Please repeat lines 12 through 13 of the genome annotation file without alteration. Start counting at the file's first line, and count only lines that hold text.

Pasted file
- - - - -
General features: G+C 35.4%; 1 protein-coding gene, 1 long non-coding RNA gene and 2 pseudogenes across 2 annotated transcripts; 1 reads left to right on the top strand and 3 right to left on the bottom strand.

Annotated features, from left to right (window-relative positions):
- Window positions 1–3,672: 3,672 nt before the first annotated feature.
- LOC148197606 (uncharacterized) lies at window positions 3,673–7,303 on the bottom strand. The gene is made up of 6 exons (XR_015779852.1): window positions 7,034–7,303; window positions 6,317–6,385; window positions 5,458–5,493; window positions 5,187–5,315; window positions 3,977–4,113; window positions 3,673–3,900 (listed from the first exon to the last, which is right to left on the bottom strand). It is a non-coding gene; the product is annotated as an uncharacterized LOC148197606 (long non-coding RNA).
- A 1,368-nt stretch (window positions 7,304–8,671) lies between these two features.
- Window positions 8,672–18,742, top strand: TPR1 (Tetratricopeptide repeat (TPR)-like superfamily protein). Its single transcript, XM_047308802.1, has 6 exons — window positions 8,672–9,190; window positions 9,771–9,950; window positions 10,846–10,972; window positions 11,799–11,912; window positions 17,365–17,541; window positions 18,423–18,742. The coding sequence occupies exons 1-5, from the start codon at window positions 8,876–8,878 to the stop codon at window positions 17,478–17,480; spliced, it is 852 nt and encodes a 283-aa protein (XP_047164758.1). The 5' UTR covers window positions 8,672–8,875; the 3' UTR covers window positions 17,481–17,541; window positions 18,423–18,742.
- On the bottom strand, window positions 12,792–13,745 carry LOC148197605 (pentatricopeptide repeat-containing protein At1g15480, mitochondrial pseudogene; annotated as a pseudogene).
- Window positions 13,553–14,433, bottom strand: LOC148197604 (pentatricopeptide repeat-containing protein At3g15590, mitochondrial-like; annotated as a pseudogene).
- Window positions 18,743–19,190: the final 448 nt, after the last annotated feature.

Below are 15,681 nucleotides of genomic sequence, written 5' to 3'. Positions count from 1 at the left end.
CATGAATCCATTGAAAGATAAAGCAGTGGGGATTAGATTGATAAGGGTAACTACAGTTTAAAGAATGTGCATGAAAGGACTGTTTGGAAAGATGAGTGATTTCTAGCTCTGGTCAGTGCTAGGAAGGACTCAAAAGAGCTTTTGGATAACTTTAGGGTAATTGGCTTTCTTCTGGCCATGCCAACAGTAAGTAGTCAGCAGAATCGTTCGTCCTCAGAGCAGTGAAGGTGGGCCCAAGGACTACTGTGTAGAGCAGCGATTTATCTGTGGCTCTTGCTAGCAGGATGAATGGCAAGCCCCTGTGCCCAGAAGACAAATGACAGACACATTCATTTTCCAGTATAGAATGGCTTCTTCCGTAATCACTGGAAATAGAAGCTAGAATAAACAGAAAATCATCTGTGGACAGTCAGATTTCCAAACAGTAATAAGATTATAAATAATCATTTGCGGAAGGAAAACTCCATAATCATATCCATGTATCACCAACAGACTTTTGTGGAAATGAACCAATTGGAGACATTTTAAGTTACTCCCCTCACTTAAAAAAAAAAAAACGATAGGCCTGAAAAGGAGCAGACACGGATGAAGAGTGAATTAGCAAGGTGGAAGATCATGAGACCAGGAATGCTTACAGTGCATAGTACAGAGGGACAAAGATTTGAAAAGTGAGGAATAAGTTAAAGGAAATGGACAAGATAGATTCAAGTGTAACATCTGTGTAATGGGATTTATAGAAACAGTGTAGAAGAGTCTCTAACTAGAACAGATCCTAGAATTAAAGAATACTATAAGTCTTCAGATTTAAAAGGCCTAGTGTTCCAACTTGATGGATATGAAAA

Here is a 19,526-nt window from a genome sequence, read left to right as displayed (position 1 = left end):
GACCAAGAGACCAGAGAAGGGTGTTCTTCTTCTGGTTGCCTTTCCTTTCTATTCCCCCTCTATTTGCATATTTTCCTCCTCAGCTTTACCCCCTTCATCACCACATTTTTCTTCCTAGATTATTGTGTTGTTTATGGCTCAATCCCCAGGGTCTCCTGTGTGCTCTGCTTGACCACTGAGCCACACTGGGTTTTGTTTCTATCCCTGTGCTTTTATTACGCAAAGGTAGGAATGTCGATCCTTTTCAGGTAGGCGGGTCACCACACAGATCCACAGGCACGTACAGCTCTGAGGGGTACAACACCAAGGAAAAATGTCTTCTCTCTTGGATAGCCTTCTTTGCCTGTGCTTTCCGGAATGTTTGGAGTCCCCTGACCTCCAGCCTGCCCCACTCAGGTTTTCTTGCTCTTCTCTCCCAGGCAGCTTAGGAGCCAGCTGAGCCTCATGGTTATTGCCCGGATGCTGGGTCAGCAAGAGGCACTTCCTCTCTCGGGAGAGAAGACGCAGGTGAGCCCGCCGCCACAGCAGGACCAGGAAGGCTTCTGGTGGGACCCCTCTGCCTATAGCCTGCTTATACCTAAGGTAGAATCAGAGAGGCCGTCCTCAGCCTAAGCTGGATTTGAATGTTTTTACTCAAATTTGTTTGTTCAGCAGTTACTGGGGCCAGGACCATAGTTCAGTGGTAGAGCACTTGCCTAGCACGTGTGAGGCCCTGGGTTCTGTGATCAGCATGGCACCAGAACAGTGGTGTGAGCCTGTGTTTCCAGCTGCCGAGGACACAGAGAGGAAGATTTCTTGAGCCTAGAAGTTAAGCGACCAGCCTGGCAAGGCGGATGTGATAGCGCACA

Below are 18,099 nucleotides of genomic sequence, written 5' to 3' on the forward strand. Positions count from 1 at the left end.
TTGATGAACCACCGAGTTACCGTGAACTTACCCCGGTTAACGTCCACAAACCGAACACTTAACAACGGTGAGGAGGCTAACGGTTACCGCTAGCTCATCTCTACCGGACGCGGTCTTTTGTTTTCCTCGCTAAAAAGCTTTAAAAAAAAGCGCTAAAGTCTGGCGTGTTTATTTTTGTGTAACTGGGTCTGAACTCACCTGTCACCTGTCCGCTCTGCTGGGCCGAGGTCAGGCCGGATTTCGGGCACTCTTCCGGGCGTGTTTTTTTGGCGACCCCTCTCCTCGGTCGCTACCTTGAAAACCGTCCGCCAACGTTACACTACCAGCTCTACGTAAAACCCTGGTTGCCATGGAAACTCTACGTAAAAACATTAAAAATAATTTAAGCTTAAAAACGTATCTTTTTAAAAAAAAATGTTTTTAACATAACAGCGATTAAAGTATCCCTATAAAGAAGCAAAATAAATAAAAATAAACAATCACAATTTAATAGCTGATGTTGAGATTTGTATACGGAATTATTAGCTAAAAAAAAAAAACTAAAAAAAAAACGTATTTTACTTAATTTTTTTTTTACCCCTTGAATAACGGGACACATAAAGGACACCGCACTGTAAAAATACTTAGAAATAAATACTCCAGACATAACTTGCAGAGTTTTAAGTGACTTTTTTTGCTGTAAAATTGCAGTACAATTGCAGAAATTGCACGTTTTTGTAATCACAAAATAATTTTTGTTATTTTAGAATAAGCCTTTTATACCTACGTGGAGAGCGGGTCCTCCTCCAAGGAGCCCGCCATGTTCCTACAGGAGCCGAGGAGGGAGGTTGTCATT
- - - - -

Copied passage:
Here is a 19,526-nt window from a genome sequence, read left to right as displayed (position 1 = left end):
GACCAAGAGACCAGAGAAGGGTGTTCTTCTTCTGGTTGCCTTTCCTTTCTATTCCCCCTCTATTTGCATATTTTCCTCCTCAGCTTTACCCCCTTCATCACCACATTTTTCTTCCTAGATTATTGTGTTGTTTATGGCTCAATCCCCAGGGTCTCCTGTGTGCTCTGCTTGACCACTGAGCCACACTGGGTTTTGTTTCTATCCCTGTGCTTTTATTACGCAAAGGTAGGAATGTCGATCCTTTTCAGGTAGGCGGGTCACCACACAGATCCACAGGCACGTACAGCTCTGAGGGGTACAACACCAAGGAAAAATGTCTTCTCTCTTGGATAGCCTTCTTTGCCTGTGCTTTCCGGAATGTTTGGAGTCCCCTGACCTCCAGCCTGCCCCACTCAGGTTTTCTTGCTCTTCTCTCCCAGGCAGCTTAGGAGCCAGCTGAGCCTCATGGTTATTGCCCGGATGCTGGGTCAGCAAGAGGCACTTCCTCTCTCGGGAGAGAAGACGCAGGTGAGCCCGCCGCCACAGCAGGACCAGGAAGGCTTCTGGTGGGACCCCTCTGCCTATAGCCTGCTTATACCTAAGGTAGAATCAGAGAGGCCGTCCTCAGCCTAAGCTGGATTTGAATGTTTTTACTCAAATTTGTTTGTTCAGCAGTTACTGGGGCCAGGACCATAGTTCAGTGGTAGAGCACTTGCCTAGCACGTGTGAGGCCCTGGGTTCTGTGATCAGCATGGCACCAGAACAGTGGTGTGAGCCTGTGTTTCCAGCTGCCGAGGACACAGAGAGGAAGATTTCTTGAGCCTAGAAGTTAAGCGACCAGCCTGGCAAGGCGGATGTGATAGCGCACA